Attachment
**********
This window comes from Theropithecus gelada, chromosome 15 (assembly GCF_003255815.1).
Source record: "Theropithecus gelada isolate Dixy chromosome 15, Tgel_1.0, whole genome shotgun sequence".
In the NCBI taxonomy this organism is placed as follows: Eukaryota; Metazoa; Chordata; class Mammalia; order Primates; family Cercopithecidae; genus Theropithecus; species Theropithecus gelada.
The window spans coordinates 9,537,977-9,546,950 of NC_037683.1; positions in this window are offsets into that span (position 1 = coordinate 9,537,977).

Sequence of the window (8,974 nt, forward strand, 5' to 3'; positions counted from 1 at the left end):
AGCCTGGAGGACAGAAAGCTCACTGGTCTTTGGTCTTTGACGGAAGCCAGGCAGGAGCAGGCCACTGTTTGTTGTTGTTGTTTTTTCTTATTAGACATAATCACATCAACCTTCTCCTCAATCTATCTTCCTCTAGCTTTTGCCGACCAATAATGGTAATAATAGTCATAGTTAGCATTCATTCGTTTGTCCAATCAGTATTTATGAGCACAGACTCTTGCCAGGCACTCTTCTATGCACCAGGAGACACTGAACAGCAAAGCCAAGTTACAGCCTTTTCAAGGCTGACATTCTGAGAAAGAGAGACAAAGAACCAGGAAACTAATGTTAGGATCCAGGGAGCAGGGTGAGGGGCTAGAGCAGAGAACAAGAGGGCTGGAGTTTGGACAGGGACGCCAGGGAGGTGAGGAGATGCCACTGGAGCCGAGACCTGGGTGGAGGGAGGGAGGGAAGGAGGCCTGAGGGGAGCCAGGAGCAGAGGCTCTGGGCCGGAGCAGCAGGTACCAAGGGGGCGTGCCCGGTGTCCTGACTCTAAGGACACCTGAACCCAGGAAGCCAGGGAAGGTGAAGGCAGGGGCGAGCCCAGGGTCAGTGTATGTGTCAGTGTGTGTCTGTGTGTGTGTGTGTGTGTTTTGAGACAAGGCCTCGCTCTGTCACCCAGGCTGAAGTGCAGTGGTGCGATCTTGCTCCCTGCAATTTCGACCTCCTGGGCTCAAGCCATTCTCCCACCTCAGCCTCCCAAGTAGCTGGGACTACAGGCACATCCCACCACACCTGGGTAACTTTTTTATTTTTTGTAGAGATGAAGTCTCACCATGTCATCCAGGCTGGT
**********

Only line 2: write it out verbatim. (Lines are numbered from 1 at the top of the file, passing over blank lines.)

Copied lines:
Source record: "Theropithecus gelada isolate Dixy chromosome 15, Tgel_1.0, whole genome shotgun sequence".